For starters, it was a sad day. Not sad for any particular reason, but because I knew it was a big holiday (one of my favorites) at home, and I would not get to celebrate it here. My boyfriend and I, along with eighteen other friends, had rented a house for the weekend to get away and I expected there to be a decent amount of partying going on, so I figured I’d just chalk it up in my mind to a 4th of July party even though it was not.
My characteristically American mindset had me convinced that the people at the house would at least recognize the day, and maybe say something to me if I was lucky, but I awoke and nobody said a word. I put on my American flag bikini and still nothing. When dinner time rolled around, it was decided that we would barbecue, which got me all excited because I could again pretend that it was in celebration of the holiday. But even the foods they barbecue in Spain are vastly different (ham, ham, and some more ham), and I was left feeling pretty bummed. As late night approached, my social media feeds began being filled with American flags, food and fireworks, making me long for home all the more.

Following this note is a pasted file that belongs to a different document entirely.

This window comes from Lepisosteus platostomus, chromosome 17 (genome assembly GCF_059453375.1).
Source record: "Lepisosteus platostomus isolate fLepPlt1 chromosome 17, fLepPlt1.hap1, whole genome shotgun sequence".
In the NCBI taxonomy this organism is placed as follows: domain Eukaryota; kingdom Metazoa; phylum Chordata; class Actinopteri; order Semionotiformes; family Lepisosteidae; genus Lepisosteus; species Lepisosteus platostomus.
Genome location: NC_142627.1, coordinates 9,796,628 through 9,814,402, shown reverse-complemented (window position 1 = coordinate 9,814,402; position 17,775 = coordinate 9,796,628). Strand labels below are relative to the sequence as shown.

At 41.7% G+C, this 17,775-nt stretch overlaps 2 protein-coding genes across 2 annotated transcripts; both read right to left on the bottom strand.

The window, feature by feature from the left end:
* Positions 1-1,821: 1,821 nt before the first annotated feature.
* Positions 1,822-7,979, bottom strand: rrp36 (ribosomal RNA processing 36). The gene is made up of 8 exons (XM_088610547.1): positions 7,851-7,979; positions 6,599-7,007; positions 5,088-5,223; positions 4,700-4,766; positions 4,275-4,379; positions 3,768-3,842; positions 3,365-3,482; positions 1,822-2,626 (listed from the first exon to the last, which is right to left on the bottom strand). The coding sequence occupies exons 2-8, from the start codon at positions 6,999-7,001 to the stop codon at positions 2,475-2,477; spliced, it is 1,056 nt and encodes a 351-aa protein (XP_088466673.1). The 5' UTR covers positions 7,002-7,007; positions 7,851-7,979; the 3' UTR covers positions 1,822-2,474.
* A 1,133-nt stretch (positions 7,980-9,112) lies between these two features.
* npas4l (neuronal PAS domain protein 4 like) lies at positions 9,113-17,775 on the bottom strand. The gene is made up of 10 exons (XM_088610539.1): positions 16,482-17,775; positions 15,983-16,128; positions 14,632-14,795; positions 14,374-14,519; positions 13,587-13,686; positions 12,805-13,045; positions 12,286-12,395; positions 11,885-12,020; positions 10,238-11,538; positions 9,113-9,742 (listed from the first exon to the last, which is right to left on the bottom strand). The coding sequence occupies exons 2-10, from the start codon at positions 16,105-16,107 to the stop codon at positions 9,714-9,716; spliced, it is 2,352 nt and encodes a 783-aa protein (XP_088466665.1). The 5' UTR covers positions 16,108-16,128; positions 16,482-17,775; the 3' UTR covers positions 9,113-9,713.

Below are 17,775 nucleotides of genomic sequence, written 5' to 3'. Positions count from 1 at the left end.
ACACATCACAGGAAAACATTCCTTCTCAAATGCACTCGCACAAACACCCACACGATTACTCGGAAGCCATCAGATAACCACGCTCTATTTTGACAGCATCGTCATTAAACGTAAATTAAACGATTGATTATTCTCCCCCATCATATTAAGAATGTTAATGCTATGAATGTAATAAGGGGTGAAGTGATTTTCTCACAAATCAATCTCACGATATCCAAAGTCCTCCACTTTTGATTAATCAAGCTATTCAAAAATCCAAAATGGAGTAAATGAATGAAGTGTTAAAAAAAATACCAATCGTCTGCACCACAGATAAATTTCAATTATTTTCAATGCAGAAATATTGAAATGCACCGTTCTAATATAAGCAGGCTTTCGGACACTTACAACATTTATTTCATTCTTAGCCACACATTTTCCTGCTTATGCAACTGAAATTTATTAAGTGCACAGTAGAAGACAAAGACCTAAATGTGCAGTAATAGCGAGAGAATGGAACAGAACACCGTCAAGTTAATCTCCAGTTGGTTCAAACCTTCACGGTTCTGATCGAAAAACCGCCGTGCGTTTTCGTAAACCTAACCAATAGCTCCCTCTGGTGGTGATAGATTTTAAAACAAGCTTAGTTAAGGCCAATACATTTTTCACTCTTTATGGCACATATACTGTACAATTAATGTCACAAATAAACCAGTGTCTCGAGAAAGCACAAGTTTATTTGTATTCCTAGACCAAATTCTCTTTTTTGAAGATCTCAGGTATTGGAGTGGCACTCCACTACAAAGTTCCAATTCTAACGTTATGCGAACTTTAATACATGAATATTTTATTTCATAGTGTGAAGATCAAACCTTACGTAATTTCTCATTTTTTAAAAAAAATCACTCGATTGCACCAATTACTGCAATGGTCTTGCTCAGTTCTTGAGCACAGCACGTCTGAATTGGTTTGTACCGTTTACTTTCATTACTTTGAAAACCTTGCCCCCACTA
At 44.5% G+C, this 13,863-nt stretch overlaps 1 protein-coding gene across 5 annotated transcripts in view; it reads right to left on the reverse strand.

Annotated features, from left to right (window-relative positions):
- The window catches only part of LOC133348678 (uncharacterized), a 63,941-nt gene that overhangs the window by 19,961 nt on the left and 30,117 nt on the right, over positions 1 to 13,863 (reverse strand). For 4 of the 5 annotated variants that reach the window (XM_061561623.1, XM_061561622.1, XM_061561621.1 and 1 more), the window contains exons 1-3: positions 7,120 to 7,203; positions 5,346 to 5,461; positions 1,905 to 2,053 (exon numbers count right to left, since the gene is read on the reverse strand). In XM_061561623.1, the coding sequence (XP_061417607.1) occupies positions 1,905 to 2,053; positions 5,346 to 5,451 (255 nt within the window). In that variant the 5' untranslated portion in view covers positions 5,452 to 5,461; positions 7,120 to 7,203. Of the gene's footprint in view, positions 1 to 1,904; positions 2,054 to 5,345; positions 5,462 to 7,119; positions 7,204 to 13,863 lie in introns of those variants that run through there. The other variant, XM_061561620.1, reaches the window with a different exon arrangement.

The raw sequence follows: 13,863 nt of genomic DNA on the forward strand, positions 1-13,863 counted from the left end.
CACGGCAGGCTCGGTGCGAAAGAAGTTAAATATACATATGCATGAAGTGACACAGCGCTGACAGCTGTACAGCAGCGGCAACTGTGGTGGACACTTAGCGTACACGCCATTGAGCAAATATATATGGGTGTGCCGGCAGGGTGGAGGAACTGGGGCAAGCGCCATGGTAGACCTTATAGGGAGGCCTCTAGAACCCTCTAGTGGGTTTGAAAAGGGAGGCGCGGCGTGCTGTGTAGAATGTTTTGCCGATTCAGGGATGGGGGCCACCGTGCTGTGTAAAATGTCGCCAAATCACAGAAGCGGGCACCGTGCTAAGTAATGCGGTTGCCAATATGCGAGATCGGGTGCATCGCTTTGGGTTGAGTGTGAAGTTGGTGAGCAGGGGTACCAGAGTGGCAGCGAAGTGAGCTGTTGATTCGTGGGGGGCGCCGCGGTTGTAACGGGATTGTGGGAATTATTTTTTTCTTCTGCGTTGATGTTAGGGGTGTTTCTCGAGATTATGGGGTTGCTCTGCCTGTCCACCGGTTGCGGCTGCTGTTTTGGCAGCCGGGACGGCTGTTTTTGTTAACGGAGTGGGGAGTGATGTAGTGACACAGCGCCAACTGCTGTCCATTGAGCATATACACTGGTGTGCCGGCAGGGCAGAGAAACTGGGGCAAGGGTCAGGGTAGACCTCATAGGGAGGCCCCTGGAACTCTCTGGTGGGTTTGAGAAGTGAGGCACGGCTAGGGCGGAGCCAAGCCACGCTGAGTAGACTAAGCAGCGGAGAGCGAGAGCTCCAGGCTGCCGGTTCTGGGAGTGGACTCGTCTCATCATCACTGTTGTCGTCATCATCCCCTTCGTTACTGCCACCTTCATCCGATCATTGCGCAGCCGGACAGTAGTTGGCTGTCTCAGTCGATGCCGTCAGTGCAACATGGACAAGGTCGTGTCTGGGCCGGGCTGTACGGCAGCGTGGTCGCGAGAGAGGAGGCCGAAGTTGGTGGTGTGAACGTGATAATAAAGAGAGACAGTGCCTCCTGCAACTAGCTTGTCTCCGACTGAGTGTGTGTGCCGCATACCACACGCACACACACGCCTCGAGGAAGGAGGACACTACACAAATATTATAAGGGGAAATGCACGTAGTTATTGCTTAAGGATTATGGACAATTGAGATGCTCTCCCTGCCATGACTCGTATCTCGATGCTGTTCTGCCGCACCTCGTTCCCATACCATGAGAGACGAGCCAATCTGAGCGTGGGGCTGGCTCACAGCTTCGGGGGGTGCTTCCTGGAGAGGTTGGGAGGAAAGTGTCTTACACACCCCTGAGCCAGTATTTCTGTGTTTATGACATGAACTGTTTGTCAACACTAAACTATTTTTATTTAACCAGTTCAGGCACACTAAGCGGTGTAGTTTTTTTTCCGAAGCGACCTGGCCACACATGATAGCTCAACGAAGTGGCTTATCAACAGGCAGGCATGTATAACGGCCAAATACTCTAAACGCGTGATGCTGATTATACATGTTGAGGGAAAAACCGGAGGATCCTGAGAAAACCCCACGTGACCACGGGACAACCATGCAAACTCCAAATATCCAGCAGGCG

Looking back, I realize it was silly of me to expect anyone to recognize the holiday, as I probably wouldn’t wake up one day and think, “Happy Spanish Independence Day!” I haven’t spent many recent 4th of July’s in the US, so I’m getting used to the lack of hype about the day, but still it feels a bit lonely being an American all alone on your holiday. I’m looking forward to being in the states next year and I plan on celebrating a lot to make up for recent years.